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Why are so many Rohingya migrants stranded at sea?

The discrimination against Rohingyas goes back to Burma's independence from Britain

May 15, 2015

The Rohingyas - a distinct Muslim ethnic group who are effectively stateless - have been fleeing Myanmar for decades. But a combination of factors means that they are now stranded in rickety boats in the Andaman sea, causing international alarm.

There are believed to be several thousand Myanmar migrants in boats off the coasts of Thailand, Malaysia and Indonesia with dwindling supplies of food and water, and not wanted by any of these countries.

Why are they fleeing Myanmar?

Successive Myanmar governments have been introducing policies to repress the Rohingya since the 1960s, according to Burmese Rohingya Organisation UK (Brouk). They argue that Rohingyas are not a genuine ethnic group but Bengali migrants who represent a divisive leftover from colonial times.

They are denied basic services and their movements are severely restricted. The repression of the Rohingyas has gradually intensified since the process of reforms introduced by President Thein Sein in 2011, Brouk says. In June and October 2012 there were large scale attacks on Rohingyas in Rakhine State.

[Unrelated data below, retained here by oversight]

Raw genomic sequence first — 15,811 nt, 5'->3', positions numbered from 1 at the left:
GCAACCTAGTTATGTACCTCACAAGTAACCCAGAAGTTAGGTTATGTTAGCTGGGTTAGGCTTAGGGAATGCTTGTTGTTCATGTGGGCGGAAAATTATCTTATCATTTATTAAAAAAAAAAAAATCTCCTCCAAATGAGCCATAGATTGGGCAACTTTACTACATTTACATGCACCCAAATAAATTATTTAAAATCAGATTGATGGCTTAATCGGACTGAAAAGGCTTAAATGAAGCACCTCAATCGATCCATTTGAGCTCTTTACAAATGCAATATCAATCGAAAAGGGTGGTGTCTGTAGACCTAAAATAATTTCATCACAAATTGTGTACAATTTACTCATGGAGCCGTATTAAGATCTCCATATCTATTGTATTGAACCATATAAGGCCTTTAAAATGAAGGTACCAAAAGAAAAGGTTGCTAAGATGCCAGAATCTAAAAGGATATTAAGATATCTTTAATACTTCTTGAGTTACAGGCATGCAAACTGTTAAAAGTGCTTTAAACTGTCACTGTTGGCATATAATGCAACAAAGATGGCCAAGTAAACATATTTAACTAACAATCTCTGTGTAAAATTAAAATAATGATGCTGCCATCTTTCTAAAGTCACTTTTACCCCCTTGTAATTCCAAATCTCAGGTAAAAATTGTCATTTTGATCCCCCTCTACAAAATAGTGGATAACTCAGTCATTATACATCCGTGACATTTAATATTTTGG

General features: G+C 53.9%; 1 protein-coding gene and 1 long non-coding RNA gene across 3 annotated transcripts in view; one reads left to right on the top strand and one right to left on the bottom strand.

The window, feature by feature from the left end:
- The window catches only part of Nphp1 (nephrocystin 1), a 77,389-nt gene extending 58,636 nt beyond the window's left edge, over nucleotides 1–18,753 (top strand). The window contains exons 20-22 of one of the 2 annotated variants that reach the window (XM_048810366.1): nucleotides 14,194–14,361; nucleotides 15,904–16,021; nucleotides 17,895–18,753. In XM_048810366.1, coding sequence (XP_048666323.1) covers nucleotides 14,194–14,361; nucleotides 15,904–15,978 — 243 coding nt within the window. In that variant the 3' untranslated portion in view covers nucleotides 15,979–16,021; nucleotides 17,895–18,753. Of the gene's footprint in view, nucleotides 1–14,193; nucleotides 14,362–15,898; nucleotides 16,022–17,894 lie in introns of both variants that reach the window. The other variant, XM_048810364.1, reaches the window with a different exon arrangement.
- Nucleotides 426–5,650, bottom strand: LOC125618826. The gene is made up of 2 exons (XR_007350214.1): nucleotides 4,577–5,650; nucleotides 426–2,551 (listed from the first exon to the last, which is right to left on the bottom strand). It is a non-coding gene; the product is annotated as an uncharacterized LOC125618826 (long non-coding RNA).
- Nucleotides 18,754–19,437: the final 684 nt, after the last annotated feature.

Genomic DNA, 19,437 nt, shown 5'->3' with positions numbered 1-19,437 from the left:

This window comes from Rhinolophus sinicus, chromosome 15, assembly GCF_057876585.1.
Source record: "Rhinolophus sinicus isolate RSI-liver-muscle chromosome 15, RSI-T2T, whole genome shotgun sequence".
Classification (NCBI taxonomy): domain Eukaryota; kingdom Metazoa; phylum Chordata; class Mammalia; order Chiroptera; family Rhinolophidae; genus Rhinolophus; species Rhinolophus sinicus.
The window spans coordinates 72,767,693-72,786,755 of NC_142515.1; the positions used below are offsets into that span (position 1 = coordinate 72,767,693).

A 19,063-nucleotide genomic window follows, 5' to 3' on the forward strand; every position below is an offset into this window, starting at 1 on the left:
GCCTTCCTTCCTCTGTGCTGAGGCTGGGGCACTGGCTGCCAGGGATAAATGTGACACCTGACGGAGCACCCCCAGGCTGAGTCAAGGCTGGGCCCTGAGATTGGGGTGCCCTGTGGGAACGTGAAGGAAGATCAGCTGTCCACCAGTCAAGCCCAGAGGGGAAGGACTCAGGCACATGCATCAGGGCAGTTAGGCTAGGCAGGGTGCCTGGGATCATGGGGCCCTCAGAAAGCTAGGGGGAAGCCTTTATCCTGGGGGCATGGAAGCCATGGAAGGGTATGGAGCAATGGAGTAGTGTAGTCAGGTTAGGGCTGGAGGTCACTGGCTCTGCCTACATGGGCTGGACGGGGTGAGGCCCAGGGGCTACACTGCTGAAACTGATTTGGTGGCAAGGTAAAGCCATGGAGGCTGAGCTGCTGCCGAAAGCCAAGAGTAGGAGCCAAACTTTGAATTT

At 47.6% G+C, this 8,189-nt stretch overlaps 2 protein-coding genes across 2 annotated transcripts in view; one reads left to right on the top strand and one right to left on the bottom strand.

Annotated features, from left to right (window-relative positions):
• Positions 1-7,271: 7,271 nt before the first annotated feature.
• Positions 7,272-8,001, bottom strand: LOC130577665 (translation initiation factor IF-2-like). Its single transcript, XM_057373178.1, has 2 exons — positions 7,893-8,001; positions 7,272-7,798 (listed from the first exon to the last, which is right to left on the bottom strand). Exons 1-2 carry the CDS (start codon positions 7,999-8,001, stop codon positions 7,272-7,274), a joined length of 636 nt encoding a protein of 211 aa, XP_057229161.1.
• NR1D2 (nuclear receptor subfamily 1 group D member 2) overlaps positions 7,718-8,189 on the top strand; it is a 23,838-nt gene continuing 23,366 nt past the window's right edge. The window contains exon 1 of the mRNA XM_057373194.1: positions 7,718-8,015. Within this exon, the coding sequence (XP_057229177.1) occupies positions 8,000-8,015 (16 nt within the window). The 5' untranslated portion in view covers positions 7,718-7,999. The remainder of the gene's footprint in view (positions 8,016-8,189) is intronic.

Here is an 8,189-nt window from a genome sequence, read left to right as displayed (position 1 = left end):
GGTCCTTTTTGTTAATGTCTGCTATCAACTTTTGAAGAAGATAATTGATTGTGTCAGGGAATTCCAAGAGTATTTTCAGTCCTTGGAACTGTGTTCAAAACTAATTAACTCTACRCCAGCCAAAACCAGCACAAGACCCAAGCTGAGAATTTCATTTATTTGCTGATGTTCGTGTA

In addition, the government in March revoked white cards - or "temporary registration certificates" - that had been issued to hundreds of thousands of Rohingyas. This meant that they no longer have the right to vote in upcoming elections in November.

So inflammatory is the Rohingya issue that opposition leader Aung San Suu Kyi has been criticised for failing to raise it.

In the past three years, more than 120,000 Rohingyas have boarded ships to flee abroad, according to the UN refugee agency.

It published a report in May saying that 25,000 migrants had left Myanmar and Bangladesh in the first quarter of this year, about double the number over the same period last year. Between 40-60% of the 25,000 are thought to originate from Myanmar's western State of Rakhine.

The oppression they suffer there is so severe "that they feel they have no option but to leave", Bangkok-based Rohingya expert Chris Lewa told the BBC.

Why are they stranded at sea?

As many as 8,000 migrants from Bangladesh and Myanmar are believed by the International Organization for Migration (IOM) to be stranded at sea.

The Thai government has recently begun to crack down on smugglers who have traditionally taken them to camps in southern Thailand and effectively held them ransom. As a result the smugglers are now reportedly abandoning them at sea.

Because the countries in the region are unwilling to allow them to land, they are effect being sent back and forth around South-East Asia.

Rohingyas face a lukewarm welcome at best from the countries they hope will give them refuge

Who are the Rohingyas?

- Rohingyas are a distinct, Muslim ethnic group mainly living in Myanmar
- Thought to be descended from Muslim traders who settled there more than 1,000 years ago
- Also live in Bangladesh, Saudi Arabia and Pakistan
- In Myanmar, they are subjected to forced labour, have no land rights, and are heavily restricted